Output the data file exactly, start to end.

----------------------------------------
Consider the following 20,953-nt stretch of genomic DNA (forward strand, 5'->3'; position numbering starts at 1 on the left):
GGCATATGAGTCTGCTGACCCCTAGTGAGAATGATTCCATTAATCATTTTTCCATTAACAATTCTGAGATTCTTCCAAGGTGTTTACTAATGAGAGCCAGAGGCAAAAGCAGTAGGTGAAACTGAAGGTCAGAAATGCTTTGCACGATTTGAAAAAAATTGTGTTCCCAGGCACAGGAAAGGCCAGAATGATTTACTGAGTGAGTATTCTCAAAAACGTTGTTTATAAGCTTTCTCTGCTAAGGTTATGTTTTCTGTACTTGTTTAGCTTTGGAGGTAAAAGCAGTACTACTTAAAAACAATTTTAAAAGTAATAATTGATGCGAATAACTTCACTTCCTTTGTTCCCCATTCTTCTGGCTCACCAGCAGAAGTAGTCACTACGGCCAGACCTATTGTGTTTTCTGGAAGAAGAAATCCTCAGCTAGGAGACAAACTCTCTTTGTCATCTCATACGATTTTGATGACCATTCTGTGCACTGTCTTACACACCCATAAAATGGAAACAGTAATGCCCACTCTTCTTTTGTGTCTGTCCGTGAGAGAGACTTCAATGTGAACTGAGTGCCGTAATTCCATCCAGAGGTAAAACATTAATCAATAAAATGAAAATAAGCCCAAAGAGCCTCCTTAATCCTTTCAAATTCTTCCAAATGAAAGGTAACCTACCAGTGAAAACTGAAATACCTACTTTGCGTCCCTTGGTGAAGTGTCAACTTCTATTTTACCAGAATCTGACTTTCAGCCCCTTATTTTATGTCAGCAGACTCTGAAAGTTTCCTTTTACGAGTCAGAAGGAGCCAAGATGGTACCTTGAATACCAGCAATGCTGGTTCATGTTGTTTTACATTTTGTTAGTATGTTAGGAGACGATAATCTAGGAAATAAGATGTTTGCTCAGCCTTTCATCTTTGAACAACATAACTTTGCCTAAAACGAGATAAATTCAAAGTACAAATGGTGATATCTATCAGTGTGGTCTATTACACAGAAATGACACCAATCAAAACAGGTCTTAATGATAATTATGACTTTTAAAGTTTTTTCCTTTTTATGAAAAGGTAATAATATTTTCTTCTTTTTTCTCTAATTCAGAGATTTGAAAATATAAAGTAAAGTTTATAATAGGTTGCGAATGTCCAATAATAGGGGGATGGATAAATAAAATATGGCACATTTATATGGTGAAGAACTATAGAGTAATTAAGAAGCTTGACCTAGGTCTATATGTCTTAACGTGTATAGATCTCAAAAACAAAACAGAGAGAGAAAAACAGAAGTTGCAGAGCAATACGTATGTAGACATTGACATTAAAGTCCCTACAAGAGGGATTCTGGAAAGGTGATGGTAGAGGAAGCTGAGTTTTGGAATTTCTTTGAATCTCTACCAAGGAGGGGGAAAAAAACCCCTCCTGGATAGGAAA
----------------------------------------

Consider the following 20,953-nt stretch of genomic DNA (forward strand, 5'->3'; position numbering starts at 1 on the left):
GGCATATGAGTCTGCTGACCCCTAGTGAGAATGATTCCATTAATCATTTTTCCATTAACAATTCTGAGATTCTTCCAAGGTGTTTACTAATGAGAGCCAGAGGCAAAAGCAGTAGGTGAAACTGAAGGTCAGAAATGCTTTGCACGATTTGAAAAAAATTGTGTTCCCAGGCACAGGAAAGGCCAGAATGATTTACTGAGTGAGTATTCTCAAAAACGTTGTTTATAAGCTTTCTCTGCTAAGGTTATGTTTTCTGTACTTGTTTAGCTTTGGAGGTAAAAGCAGTACTACTTAAAAACAATTTTAAAAGTAATAATTGATGCGAATAACTTCACTTCCTTTGTTCCCCATTCTTCTGGCTCACCAGCAGAAGTAGTCACTACGGCCAGACCTATTGTGTTTTCTGGAAGAAGAAATCCTCAGCTAGGAGACAAACTCTCTTTGTCATCTCATACGATTTTGATGACCATTCTGTGCACTGTCTTACACACCCATAAAATGGAAACAGTAATGCCCACTCTTCTTTTGTGTCTGTCCGTGAGAGAGACTTCAATGTGAACTGAGTGCCGTAATTCCATCCAGAGGTAAAACATTAATCAATAAAATGAAAATAAGCCCAAAGAGCCTCCTTAATCCTTTCAAATTCTTCCAAATGAAAGGTAACCTACCAGTGAAAACTGAAATACCTACTTTGCGTCCCTTGGTGAAGTGTCAACTTCTATTTTACCAGAATCTGACTTTCAGCCCCTTATTTTATGTCAGCAGACTCTGAAAGTTTCCTTTTACGAGTCAGAAGGAGCCAAGATGGTACCTTGAATACCAGCAATGCTGGTTCATGTTGTTTTACATTTTGTTAGTATGTTAGGAGACGATAATCTAGGAAATAAGATGTTTGCTCAGCCTTTCATCTTTGAACAACATAACTTTGCCTAAAACGAGATAAATTCAAAGTACAAATGGTGATATCTATCAGTGTGGTCTATTACACAGAAATGACACCAATCAAAACAGGTCTTAATGATAATTATGACTTTTAAAGTTTTTTCCTTTTTATGAAAAGGTAATAATATTTTCTTCTTTTTTCTCTAATTCAGAGATTTGAAAATATAAAGTAAAGTTTATAATAGGTTGCGAATGTCCAATAATAGGGGGATGGATAAATAAAATATGGCACATTTATATGGTGAAGAACTATAGAGTAATTAAGAAGCTTGACCTAGGTCTATATGTCTTAACGTGTATAGATCTCAAAAACAAAACAGAGAGAGAAAAACAGAAGTTGCAGAGCAATACGTATGTAGACATTGACATTAAAGTCCCTACAAGAGGGATTCTGGAAAGGTGATGGTAGAGGAAGCTGAGTTTTGGAATTTCTTTGAATCTCTACCAAGGAGGGGGAAAAAAACCCCTCCTGGATAGGAAA